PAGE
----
The other big aspect of the violence is that it’s frequently aimed at children. On one encounter I figured out how to set loose a pair of lions without taking into account that the kids look just as tasty to a wild animal as the person I was hoping they’d target. A few distressed crunches later and there was one less enemy to deal with but several fewer children to rescue. It only takes a few seconds to reload, try again, and revise the approach, this time without being responsible for the death of a handful of kids. Thankfully 2Dark lets you save whenever you’d like by taking a smoke break, although the game implies it’s a bad idea to stop too often. Of course, as I learned a couple of times, it’s also a bad idea to get so caught up in things that the last save was several rooms back, but that’s the downside of getting pampered by years of overly-helpful auto-saving.
While 2Dark isn’t a game that holds your hand, it’s also a little mechanically awkward. I’m ignoring all bugs because this is an early build, so the AI getting caught up on investigating a distraction then never going back to its routine is to be expected now and then, but the game wants to be played in a certain way that needs a bit of getting used to before you can settle into the adventure. Everything is viewed from an angled top-down perspective, with the camera pulled back to give a good view of the surroundings. The art is deliberately chunky, like a refugee from 1998 PC gaming, which is actually kind of nice seeing as it’s a type of retro not being used elsewhere. Talking happens automatically when Smith enters someone’s line of sight, but inventory usage involves some juggling. Smith has two hands to can use two items at once, and selecting an item automatically assigns it to the appropriate hand. Lights go in the left hand, weapons in the other, and most get used automatically when in the right area. The shoulder triggers use the items that don’t take care of themselves, while the the shoulder buttons take out or put away whatever’s been equipped last. It’s a workable system when the inventory is small, but once you’ve found several rows worth of items (with a collapsable item list on the left side of the screen) it gets a little cumbersome. Fortunately 2Dark isn’t an action game, so taking a second or two to sort out items fits the tempo of a slower-paced adventure.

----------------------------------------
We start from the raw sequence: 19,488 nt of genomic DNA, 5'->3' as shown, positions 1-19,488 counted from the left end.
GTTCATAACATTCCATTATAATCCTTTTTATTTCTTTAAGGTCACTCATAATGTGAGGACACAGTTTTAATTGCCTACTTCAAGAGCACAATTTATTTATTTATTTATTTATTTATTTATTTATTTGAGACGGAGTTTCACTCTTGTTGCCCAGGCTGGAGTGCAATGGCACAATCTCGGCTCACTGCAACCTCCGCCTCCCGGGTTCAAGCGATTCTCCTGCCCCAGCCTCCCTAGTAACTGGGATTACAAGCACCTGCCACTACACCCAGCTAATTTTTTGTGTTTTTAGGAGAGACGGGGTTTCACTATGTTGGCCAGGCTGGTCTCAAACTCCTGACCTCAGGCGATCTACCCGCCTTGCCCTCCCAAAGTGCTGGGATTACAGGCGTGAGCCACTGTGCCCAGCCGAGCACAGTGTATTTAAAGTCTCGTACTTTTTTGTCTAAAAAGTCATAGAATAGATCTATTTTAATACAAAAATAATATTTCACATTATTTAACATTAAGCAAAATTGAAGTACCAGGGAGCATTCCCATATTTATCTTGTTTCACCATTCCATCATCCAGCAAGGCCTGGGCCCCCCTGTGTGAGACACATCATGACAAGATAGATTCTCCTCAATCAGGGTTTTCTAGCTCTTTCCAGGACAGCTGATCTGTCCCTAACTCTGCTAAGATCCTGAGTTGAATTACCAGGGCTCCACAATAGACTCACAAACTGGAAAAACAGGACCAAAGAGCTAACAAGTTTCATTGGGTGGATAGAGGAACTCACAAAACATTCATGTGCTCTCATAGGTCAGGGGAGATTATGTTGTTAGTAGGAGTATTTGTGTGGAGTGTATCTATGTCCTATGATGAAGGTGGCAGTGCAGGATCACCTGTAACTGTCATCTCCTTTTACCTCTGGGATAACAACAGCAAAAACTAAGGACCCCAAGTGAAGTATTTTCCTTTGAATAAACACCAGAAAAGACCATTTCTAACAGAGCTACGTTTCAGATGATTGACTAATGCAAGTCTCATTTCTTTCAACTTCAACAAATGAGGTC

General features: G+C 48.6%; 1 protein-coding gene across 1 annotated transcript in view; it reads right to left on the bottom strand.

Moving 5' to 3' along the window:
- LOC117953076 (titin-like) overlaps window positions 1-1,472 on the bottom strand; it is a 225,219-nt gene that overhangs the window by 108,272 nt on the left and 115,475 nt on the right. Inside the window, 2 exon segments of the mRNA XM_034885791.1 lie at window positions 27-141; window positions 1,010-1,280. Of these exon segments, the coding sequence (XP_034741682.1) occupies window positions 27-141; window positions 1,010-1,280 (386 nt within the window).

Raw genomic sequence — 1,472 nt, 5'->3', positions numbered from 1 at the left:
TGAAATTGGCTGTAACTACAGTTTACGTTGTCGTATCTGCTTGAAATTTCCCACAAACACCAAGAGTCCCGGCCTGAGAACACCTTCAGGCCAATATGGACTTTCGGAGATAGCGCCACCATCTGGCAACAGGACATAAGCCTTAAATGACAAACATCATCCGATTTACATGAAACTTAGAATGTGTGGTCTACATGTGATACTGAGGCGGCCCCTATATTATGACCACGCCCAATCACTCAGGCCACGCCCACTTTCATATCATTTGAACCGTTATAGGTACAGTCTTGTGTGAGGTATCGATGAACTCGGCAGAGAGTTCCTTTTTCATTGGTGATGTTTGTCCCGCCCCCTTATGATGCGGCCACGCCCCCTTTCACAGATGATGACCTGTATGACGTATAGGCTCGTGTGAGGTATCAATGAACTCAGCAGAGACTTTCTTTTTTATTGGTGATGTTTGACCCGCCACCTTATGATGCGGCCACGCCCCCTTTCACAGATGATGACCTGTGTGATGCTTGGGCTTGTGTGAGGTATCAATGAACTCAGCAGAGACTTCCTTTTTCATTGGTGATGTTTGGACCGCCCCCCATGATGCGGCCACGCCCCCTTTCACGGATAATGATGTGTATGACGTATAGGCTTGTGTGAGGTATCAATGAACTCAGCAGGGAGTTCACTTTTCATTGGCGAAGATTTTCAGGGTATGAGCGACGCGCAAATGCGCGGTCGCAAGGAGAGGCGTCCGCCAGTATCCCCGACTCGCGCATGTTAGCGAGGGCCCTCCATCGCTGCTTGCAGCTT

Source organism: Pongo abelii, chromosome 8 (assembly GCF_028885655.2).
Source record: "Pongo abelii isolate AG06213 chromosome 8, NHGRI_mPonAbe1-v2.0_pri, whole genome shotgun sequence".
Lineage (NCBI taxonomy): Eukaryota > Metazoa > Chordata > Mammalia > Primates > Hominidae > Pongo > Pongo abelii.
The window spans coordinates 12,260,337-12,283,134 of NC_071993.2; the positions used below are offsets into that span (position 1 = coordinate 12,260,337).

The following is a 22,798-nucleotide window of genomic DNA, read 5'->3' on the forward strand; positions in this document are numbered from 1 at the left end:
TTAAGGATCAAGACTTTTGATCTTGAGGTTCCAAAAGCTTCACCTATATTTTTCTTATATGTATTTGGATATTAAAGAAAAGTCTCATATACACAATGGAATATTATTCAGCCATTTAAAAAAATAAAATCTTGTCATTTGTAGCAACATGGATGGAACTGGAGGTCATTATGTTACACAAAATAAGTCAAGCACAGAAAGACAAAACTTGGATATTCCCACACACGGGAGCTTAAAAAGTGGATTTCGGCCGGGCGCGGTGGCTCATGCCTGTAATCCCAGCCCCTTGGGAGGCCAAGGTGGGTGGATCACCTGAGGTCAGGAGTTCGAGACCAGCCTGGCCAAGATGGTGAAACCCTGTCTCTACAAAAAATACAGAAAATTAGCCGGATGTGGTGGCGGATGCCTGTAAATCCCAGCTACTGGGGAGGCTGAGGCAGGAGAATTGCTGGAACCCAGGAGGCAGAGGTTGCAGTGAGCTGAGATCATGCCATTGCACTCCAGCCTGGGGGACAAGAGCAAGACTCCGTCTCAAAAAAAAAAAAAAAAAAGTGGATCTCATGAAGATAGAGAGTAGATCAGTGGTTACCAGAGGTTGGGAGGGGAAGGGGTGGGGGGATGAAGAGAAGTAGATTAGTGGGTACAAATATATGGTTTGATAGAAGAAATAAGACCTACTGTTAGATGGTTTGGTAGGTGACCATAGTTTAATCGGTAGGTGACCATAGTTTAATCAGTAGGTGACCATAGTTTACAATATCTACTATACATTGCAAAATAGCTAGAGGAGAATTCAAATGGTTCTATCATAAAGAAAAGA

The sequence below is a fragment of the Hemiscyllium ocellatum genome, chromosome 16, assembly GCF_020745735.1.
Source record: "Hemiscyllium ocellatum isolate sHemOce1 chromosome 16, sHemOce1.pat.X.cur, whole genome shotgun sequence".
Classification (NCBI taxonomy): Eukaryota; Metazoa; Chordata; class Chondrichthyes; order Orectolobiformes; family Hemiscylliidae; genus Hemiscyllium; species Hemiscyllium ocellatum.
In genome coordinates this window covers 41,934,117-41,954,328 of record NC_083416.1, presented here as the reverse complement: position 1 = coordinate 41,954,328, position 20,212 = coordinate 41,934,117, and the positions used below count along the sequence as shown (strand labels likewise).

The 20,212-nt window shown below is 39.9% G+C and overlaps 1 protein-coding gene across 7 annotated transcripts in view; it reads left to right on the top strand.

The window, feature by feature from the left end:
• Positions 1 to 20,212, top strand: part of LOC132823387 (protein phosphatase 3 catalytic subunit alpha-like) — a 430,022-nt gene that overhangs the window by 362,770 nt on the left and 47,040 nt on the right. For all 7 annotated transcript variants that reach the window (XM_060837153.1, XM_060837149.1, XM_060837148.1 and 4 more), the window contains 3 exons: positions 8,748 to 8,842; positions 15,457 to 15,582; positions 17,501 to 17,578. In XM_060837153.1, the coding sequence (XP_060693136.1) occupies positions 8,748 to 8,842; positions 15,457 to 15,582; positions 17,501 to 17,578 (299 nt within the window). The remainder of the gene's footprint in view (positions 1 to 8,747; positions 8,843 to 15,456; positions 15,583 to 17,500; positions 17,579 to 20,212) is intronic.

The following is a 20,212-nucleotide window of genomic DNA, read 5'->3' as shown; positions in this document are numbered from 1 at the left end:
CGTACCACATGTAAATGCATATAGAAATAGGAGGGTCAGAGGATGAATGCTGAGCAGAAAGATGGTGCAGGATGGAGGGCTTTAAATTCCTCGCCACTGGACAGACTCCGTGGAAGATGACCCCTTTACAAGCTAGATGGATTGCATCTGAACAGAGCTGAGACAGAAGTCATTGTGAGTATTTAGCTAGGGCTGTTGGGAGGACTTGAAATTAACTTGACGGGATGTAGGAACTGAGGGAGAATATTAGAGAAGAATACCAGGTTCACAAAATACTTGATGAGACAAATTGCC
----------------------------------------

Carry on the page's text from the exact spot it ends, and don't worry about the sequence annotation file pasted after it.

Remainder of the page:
2Dark is a dark, sneaky, puzzley adventure, and the horror aspects are utterly merciless to the children who are still alive to be rescued, but it’s still an adventure game with roots in the point & click genre. Explore the environment, find items, listen to figure out which tools are best used where, or just say the heck with it and pull out a gun. 2Dark will respond but won’t judge too harshly, because Mr Smith has seen a lot of bad things and has only scratched the surface. Gloomywood is a broken, rotten town feeding on its young and Mr Smith is determined it won’t get too many more victims before he finally gets the story of what happened to his family. A happy ending is the least likely one possible, but whatever happens at least he’ll have prevented a few families from getting chewed up and destroyed by the darkness that ruined his life.